Hari Majestic scanned the office building’s facade again but it bore no signs of imminent threat. One just couldn’t tell. He was used to weird things and creepy places. But entering police stations and related establishments made him queasy without fail, since he never knew if he was going to come out a free man.

The motorcycle’s engine cooled and he slid off after padlocking his military style helmet to the handle bar. The late monsoon wasn’t really happening and therefore the city was experiencing drought. Small clouds of dust mushroomed from underneath his rubber sandals.

As for a getaway plan, he had parked his bike so that it faced away. The motorcycle manufacturer’s motto appealed to him: ‘Made like a Gun, Goes like a Bullet’. It dated back to the days when armies bought Enfield Bullets in bulk. In case he must make a quick escape, he’d simply run out, hop on and bugger off.

On foot now, Hari negotiated the disorderly traffic, dodging a decorated elephant headed to a temple festival nearby – it was that time of the year. Thanks to his alert senses and decent karma he had, so far, always survived the Bengaluru streets.

On the first floor of the building there was a chit fund company optimistically named Interesting Pyramidal Investment Scheme Pvt Ltd. He headed up the stairs to the next floor, where he noted a firm that went by the somewhat cryptic name of Telegraphic Intimations. Hari had read about telegraphs on Wikipedia but had no clue they still existed in the IT capital of India. Up a final flight of stairs, he spotted an unglamorous glass door with a low-key sign for Total Safety Security Agents & Services stencilled across it. There he stopped and hesitated for the second time.

Considering that the Bengaluru police force only had 16,109 men and women in its service, private security was big business, employing hundreds of thousands of people if you counted every guard at every ATM, jewellery shop and posh residence. So if almost everybody else worked in the security industry, then why shouldn’t he get his share? Besides, it’d be a safe employment as the demand was only going up with the population. Just in Hari’s lifetime, Bengaluru had grown from a million or two to over ten, rowdy-sheeters of no fixed address and other floating population counted.

He stopped to contemplate a notification painted on the wall, stating that applicants were expected to be well-groomed, clean-shaven with sober haircuts, dressed tidily in ironed shirts and formal pants in a colour no brighter than brown.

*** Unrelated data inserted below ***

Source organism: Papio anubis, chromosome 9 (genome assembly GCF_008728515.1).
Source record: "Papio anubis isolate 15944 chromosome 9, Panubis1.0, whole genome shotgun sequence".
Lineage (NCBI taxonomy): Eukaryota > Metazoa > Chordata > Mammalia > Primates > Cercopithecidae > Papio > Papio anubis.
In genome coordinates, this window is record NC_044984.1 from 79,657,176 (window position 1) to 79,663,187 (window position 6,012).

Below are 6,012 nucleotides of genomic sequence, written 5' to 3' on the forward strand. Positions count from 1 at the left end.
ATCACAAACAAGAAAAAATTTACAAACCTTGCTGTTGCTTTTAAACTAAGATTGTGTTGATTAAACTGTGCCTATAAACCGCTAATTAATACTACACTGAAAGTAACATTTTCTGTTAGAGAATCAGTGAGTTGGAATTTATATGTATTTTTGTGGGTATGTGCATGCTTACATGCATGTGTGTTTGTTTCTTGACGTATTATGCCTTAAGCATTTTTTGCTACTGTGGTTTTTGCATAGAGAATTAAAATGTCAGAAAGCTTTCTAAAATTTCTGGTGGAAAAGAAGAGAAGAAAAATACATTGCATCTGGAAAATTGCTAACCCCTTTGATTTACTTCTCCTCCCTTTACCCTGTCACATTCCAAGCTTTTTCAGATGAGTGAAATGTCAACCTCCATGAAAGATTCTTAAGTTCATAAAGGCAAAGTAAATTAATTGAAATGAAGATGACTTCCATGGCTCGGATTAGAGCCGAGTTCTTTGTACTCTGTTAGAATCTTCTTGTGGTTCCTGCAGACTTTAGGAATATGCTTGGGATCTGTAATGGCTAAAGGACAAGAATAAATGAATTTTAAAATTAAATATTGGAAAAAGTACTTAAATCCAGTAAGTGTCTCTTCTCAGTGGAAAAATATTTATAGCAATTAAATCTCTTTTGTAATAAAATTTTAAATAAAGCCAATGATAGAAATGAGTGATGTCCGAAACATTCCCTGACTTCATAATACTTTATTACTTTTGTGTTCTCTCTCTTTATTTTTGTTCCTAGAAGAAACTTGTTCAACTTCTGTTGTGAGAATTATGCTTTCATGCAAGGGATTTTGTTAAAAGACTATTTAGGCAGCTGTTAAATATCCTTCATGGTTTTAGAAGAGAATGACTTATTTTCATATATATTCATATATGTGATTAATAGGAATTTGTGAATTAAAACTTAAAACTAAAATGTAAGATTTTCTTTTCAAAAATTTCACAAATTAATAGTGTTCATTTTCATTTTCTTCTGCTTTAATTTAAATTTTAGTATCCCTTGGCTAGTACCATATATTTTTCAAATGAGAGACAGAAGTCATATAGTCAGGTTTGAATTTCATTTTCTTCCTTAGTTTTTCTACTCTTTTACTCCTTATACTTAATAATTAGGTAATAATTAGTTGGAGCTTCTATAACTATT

Rolling his head sideways to loosen up the neck, he pepped himself, checked his looks in the door glass: no matter how much coconut oil he used, an uncontrollable protuberance stood up from his forehead as if he were born on a bad hair day. He was wearing his showy nylon shirt and frayed stonewashed jeans. Plus, he had grown a trendy moustache. One of his friends had one, so he’d followed suit. Perfect disguise, nobody would think of him as a potential detective. Would-be movie star, yes. Detective, no.

Trouble was, Hari had never applied for a job before because he’d been too busy staying alive. However, at the age of twenty-eight, it seemed to him that only salaried people mattered in the matrimonial ads. In fact, most people of his generation, born in the 1980s, were married and had kids, mortgaged homes in apartment buildings with 24-hour security and decent jobs with the possibility of receiving a pension before God took them off to their next reincarnations.

Somehow Hari had found himself left behind on life’s backburner, as if he were starring in a movie that nobody wanted to produce.

He dug in his jeans’ pocket for the printout of his bio data. The CV was almost truthful. In Math and English, two subjects he had a bizarre aptitude for, he really hadn’t been at the bottom of the bin in elementary school, though he had got expelled at the age of thirteen. As an adult, he’d spent very short stints in jail so there wasn’t much of a rap sheet to speak of. In the CV he listed it as ‘judicial training’ and, indeed, he had aided the police as a snitch.